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Theory of L-edge spectroscopy of strongly correlated systems
Uppsala University, Disciplinary Domain of Science and Technology, Physics, Department of Physics and Astronomy, Materials Theory. National University of Singapore, Department of Mechanical Engineering.
Uppsala University, Disciplinary Domain of Science and Technology, Physics, Department of Physics and Astronomy, Materials Theory.
Uppsala University, Disciplinary Domain of Science and Technology, Physics, Department of Physics and Astronomy, Materials Theory.
Heidelberg University, Institute for Theoretical Physics.
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2017 (English)In: Physical Review B, ISSN 2469-9950, E-ISSN 2469-9969, Vol. 96, no 24, article id 245131Article in journal (Refereed) Published
Abstract [en]

X-ray absorption spectroscopy measured at the L edge of transition metals (TMs) is a powerful element-selective tool providing direct information about the correlation effects in the 3d states. The theoretical modeling of the 2p→3d excitation processes remains to be challenging for contemporary ab initio electronic structure techniques, due to strong core-hole and multiplet effects influencing the spectra. In this work, we present a realization of the method combining the density-functional theory with multiplet ligand field theory, proposed in Haverkort et al. [Phys. Rev. B 85, 165113 (2012)]. In this approach, a single-impurity Anderson model (SIAM) is constructed, with almost all parameters obtained from first principles, and then solved to obtain the spectra. In our implementation, we adopt the language of the dynamical mean-field theory and utilize the local density of states and the hybridization function, projected onto TM 3d states, in order to construct the SIAM. The developed computational scheme is applied to calculate the L-edge spectra for several TM monoxides. A very good agreement between the theory and experiment is found for all studied systems. The effect of core-hole relaxation, hybridization discretization, possible extensions of the method as well as its limitations are discussed.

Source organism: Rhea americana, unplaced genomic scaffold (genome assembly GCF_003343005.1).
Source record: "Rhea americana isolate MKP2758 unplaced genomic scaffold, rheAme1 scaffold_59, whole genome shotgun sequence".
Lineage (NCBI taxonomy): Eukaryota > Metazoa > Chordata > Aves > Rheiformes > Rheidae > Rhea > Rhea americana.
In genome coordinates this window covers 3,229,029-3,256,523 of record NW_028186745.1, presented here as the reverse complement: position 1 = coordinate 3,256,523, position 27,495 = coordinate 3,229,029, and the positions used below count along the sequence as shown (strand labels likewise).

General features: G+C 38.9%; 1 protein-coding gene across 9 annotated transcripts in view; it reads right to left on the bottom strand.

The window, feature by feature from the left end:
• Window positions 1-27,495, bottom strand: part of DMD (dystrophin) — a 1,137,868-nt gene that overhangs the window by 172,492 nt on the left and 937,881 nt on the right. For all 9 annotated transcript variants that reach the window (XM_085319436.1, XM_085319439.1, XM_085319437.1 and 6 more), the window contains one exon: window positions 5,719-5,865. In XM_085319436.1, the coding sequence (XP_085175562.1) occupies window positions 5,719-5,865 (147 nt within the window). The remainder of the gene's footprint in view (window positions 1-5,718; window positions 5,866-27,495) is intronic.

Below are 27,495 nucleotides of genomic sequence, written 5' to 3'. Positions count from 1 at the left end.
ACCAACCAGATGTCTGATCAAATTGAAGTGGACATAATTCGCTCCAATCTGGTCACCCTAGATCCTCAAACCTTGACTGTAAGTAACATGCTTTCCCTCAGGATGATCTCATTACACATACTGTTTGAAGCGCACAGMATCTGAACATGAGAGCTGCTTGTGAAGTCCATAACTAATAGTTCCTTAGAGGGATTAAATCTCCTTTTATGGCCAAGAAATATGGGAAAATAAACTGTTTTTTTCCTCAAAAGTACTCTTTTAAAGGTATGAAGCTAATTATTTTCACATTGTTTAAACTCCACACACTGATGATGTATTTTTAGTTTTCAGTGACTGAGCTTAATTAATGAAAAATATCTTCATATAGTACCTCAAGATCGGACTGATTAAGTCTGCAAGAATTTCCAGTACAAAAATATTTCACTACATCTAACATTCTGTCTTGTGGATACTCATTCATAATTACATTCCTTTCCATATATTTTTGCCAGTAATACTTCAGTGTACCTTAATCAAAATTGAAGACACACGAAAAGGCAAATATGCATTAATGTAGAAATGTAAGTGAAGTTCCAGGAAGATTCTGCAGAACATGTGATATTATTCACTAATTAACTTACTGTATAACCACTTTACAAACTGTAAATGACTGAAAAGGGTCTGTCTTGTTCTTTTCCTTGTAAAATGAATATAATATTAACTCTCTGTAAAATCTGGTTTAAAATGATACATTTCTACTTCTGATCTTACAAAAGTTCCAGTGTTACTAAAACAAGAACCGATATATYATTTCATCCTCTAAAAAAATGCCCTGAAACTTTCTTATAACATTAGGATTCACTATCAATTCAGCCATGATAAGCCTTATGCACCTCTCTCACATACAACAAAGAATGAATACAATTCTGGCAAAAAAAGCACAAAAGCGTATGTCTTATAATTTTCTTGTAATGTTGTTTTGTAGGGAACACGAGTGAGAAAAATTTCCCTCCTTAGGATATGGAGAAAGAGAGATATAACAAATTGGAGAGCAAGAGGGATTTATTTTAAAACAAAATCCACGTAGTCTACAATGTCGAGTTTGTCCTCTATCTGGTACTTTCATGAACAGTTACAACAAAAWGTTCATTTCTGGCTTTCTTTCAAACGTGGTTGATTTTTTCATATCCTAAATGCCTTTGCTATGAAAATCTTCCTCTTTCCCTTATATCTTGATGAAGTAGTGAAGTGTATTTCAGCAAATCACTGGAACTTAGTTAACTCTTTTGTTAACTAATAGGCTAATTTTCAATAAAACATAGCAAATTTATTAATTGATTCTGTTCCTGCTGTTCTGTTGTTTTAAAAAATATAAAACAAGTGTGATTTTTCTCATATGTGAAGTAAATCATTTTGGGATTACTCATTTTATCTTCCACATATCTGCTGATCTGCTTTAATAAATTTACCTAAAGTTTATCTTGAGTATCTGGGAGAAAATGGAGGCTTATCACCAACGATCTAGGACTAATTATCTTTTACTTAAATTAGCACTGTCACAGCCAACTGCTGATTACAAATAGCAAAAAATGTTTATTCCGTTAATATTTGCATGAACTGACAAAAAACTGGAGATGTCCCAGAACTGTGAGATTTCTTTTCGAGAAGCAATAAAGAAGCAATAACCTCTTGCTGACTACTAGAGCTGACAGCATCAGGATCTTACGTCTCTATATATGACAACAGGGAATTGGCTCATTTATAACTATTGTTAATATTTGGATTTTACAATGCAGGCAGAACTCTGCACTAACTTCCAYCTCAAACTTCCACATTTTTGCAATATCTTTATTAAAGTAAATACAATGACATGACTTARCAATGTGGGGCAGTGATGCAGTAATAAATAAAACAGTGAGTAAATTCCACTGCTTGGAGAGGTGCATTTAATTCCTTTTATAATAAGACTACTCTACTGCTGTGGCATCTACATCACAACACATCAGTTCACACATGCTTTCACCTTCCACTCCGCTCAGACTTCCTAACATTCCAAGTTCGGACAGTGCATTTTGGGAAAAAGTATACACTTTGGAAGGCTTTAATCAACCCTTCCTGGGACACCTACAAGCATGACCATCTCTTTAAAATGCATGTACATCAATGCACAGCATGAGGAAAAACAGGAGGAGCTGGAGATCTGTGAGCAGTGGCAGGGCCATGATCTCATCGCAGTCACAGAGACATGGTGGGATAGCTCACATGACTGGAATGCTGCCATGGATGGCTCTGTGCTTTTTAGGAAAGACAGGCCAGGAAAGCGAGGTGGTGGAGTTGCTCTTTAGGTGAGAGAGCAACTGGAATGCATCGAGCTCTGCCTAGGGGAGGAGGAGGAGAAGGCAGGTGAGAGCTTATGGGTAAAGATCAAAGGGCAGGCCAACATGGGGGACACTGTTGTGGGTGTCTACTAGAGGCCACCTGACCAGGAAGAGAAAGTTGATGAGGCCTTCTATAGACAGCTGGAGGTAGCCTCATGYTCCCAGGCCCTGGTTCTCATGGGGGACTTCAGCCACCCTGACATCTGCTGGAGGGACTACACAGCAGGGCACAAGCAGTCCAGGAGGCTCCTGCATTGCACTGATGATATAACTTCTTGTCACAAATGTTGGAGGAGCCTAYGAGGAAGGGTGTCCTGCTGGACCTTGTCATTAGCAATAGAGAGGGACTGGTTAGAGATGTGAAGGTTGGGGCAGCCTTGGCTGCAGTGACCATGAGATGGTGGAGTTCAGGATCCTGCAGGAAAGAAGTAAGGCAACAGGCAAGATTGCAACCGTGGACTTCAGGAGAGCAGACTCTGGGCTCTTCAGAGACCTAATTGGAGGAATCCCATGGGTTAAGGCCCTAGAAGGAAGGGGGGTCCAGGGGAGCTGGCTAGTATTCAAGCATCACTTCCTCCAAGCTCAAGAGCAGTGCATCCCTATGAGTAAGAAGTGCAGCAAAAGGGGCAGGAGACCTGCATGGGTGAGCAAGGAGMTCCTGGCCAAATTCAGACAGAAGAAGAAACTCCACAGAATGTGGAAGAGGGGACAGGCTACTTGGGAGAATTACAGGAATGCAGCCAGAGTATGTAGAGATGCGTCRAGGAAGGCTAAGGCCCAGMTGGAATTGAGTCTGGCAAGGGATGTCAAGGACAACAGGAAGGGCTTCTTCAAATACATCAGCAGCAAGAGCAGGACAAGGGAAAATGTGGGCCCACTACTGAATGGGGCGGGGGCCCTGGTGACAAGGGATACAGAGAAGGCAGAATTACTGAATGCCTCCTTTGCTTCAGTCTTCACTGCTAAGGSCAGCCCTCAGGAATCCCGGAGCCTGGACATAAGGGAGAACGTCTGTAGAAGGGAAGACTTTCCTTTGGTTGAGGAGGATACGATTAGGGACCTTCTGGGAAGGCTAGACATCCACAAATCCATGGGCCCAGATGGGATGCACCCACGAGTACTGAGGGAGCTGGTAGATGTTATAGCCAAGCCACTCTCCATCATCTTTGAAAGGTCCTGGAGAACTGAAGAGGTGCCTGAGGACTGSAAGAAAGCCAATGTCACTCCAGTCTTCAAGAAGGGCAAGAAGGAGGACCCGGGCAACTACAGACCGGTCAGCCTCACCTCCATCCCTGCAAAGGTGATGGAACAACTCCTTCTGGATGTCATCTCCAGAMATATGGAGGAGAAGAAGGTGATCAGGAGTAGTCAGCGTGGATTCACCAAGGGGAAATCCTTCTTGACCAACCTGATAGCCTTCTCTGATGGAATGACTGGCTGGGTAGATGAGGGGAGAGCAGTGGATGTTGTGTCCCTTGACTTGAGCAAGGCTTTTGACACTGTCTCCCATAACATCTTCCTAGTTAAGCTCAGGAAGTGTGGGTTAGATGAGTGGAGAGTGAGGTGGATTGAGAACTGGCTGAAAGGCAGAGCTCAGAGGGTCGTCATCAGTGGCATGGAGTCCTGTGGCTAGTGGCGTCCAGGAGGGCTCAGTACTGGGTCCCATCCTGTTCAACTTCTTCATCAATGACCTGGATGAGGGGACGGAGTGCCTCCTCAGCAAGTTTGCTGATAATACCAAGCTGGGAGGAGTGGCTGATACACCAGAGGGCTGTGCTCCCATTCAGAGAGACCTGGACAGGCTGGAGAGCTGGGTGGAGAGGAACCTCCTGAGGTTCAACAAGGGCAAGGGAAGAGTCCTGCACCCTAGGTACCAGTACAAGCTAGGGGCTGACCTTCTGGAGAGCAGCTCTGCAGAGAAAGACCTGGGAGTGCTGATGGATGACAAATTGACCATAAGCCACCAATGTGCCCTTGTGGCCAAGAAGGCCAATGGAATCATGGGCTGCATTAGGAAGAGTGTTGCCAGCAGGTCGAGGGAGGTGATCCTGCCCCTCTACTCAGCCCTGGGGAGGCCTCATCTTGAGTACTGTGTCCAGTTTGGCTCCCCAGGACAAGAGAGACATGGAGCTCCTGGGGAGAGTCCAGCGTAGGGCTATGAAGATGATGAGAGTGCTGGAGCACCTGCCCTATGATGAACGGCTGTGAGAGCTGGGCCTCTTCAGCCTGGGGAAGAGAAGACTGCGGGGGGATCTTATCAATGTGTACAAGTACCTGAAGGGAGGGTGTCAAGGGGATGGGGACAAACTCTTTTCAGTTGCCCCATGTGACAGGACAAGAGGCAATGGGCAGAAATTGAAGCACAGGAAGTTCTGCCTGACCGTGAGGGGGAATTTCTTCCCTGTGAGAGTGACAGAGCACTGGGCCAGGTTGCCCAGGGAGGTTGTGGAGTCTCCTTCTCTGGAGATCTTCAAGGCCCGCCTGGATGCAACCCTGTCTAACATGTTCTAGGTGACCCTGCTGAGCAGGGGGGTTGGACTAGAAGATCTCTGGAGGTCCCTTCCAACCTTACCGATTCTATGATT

Place, publisher, year, edition, pages
2017. Vol. 96, no 24, article id 245131
National Category
Condensed Matter Physics
Identifiers
URN: urn:nbn:se:uu:diva-339767DOI: 10.1103/PhysRevB.96.245131ISI: 000418573600012OAI: oai:DiVA.org:uu-339767DiVA, id: diva2:1179980
Funder
Knut and Alice Wallenberg Foundation, 2013.0020; 2012.0031Carl Tryggers foundation Available from: 2018-02-02 Created: 2018-02-02 Last updated: 2018-10-10Bibliographically approved
In thesis
1. Theoretical and Computational Studies of Strongly Correlated Electron Systems: Dynamical Mean Field Theory, X-ray Absorption Spectroscopy and Analytical Continuation
Open this publication in new window or tab >>Theoretical and Computational Studies of Strongly Correlated Electron Systems: Dynamical Mean Field Theory, X-ray Absorption Spectroscopy and Analytical Continuation
2018 (English)Doctoral thesis, comprehensive summary (Other academic)
Abstract [en]